34% of Asia Pacific MNCs are developing their Global Benefit Strategies

May 10, 201610:51 am1129 views


Strained resources, lack of strategic focus and inefficiency remain key HR challenges towards comprehensive benefit management.  More than one-third (34%) of Asia Pacific multinationals are in the later stages of developing their global benefit strategies, an increase from 24% two years ago, according to research by leading global professional services company Willis Towers Watson.

Findings from the company’s latest Current and Emerging Global Benefit Themes research also show that over three-quarters (79%) of global or regional reward managers of Asia-headquartered multinationals claim they are under pressure to do more with less and half think that cost pressures will be worse in 2016 than in 2015.

This lack of resources is leading to frustration among managers as almost six in 10 (57%) feel that a need to focus on day-to-day activity is hampering the strategic efforts they could be making, to help drive value from their company’s employee benefit and other reward programmes around the world.

“It’s heartening to see that, despite budgets continuing to be constrained, global and regional reward managers are finding ways to continue the development of their programmes,” said Steven Yu, a senior leader of Willis Towers Watson’s multinational practice in Asia Pacific.

“Asian multinationals that make resource management a priority may be better equipped to balance the realities of day-to-day management with the long-term essential business need to foster employees. By doing this, companies can make the journey to more effective global management of employee benefit and other reward programmes quicker and easier.”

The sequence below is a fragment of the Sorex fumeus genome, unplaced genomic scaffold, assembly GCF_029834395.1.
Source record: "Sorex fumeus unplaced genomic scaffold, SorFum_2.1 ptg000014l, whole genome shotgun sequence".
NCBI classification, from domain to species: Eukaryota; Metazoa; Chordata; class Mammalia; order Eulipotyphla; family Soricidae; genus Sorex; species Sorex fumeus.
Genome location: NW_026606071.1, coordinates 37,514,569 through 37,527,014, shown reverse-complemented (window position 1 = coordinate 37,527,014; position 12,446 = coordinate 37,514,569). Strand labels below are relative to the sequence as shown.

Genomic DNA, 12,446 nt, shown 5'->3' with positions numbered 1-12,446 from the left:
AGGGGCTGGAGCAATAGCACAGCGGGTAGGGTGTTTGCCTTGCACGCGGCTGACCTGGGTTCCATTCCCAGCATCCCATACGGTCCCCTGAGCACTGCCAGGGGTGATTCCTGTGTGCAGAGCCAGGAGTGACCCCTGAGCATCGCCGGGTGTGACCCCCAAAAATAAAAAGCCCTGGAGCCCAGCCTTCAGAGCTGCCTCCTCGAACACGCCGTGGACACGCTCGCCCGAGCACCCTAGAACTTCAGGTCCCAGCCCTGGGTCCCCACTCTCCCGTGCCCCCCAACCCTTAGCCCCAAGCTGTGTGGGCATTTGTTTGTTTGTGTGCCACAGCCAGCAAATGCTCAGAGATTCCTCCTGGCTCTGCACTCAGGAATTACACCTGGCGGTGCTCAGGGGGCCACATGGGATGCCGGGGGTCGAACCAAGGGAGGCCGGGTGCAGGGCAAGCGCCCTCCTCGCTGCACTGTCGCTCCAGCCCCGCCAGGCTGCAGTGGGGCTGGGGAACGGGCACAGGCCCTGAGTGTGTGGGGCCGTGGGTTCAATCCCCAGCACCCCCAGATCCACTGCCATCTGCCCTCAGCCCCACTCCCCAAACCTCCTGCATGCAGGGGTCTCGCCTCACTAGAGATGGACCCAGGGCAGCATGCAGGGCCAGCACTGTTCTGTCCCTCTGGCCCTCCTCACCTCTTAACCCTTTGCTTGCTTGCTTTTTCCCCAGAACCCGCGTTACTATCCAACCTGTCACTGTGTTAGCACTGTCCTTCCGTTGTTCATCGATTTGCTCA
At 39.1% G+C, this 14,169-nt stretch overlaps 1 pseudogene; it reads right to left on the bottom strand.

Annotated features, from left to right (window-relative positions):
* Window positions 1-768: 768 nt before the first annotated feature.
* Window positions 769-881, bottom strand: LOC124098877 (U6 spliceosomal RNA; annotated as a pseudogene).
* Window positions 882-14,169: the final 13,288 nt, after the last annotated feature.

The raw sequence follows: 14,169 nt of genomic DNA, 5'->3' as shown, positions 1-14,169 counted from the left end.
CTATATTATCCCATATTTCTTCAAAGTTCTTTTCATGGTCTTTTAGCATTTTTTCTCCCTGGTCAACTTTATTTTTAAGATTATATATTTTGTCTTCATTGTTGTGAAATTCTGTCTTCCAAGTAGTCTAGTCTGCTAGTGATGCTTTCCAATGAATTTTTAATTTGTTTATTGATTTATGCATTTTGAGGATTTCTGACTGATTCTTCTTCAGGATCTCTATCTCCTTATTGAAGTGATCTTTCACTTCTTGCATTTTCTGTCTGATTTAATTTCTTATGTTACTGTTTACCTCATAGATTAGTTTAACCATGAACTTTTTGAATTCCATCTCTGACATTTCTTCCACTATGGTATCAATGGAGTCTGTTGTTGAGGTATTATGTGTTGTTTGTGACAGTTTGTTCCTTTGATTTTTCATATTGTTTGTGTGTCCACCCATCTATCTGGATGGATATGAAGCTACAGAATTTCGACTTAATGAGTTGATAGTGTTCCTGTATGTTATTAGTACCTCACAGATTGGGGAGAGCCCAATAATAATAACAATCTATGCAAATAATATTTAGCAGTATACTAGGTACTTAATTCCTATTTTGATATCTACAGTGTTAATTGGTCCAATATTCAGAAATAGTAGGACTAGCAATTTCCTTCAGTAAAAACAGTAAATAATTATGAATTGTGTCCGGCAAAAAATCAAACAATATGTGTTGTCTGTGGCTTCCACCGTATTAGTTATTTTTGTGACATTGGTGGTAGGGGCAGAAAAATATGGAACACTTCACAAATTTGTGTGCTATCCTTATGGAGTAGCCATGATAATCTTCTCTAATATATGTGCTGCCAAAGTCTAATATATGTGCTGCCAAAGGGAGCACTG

Asia Pacific employers are making steady progress to define and expand focus

Despite the difficulties identified, the research suggests there is optimism around how multinationals are developing their global approach to benefit programmes around the world.

Seven in 10 Asian multinationals claim that involvement of global or regional headquarters in employee benefits is increasing, while 48% believe there is now a meaningful link between the role of employee benefits and the company’s employee value proposition and values.

Yu said: “It’s encouraging to know that almost four in 10 Asian multinationals no longer feel that global governance and oversight of employee benefits is new to them. This is an improvement from the past. Global reward managers should focus on four core areas to help improve value from their employee benefits around the world.”

Firstly, the financial risks associated with defined benefit liabilities are still a major exposure for many Asian multinationals with U.S. and European operations, so identifying, measuring and managing risks — and opportunities — is important to avoid surprises.

Secondly, insurable benefits should be put on a robust foundation by securing economies of scale, while emphasising global consistency in approach and governance. Thirdly, a focus on key activities before and after M&A activity will help to drive value from deals by avoiding inefficient legacies of multiple and disconnected benefit plans. Finally, developing a medium-to-long term road-map for local, regional and global priorities relating to employee benefits helps focus efforts and resources, and drives value.

Other key findings from the research include:

  • Global benefit managers spend 27% on business-as-usual activities, and 25% of their time on projects that offer opportunities to add value.
  • Almost one in five managers (17%) agree that they are inefficient and not strategic in the four foundational areas of focus (managing financial risks, optimising insurable benefits, driving value from corporate transactions, and delivering sustained value to regional/global HQ)
  • The top markets of focus for Asian multinationals are: China, Taiwan, and the U.S.

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